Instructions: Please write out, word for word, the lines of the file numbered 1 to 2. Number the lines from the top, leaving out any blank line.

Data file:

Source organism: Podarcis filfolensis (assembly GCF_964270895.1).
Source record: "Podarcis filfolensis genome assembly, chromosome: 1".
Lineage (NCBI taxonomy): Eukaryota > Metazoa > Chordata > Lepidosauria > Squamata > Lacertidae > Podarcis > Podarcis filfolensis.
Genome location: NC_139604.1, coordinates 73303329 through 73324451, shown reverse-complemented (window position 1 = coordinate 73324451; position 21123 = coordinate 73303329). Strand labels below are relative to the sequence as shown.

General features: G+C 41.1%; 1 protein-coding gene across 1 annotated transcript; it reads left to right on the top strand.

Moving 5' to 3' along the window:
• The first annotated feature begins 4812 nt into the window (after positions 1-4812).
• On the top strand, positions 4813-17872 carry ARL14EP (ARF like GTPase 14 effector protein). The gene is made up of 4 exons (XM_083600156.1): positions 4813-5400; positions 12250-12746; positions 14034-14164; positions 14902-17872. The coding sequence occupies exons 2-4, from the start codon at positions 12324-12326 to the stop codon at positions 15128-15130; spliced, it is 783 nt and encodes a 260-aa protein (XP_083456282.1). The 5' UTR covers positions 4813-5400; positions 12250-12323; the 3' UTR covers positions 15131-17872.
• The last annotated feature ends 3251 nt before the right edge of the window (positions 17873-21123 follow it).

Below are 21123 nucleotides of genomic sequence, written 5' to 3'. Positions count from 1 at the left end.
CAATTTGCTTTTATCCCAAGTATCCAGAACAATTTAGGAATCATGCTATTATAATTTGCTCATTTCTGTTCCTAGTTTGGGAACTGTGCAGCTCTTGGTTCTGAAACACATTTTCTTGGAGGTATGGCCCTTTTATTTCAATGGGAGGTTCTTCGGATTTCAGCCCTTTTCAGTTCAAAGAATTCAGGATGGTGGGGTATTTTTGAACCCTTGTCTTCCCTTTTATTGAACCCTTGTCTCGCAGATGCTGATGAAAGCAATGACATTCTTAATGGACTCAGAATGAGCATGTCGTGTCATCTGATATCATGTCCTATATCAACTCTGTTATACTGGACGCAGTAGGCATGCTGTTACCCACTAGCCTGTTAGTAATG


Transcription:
Source organism: Podarcis filfolensis (assembly GCF_964270895.1).
Source record: "Podarcis filfolensis genome assembly, chromosome: 1".